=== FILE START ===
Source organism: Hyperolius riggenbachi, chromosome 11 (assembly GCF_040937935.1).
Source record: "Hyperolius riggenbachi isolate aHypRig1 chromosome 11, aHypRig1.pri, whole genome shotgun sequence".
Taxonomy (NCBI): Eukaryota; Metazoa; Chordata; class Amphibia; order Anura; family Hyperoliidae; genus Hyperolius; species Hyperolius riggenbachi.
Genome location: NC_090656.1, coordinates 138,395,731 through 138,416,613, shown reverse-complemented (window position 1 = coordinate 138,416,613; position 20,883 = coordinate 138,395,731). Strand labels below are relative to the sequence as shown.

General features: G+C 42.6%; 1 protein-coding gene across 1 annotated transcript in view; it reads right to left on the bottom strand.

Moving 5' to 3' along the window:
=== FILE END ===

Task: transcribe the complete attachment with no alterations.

Source organism: Hyperolius riggenbachi, chromosome 11 (assembly GCF_040937935.1).
Source record: "Hyperolius riggenbachi isolate aHypRig1 chromosome 11, aHypRig1.pri, whole genome shotgun sequence".
Taxonomy (NCBI): Eukaryota; Metazoa; Chordata; class Amphibia; order Anura; family Hyperoliidae; genus Hyperolius; species Hyperolius riggenbachi.
Genome location: NC_090656.1, coordinates 138,395,731 through 138,416,613, shown reverse-complemented (window position 1 = coordinate 138,416,613; position 20,883 = coordinate 138,395,731). Strand labels below are relative to the sequence as shown.

General features: G+C 42.6%; 1 protein-coding gene across 1 annotated transcript in view; it reads right to left on the bottom strand.

Moving 5' to 3' along the window: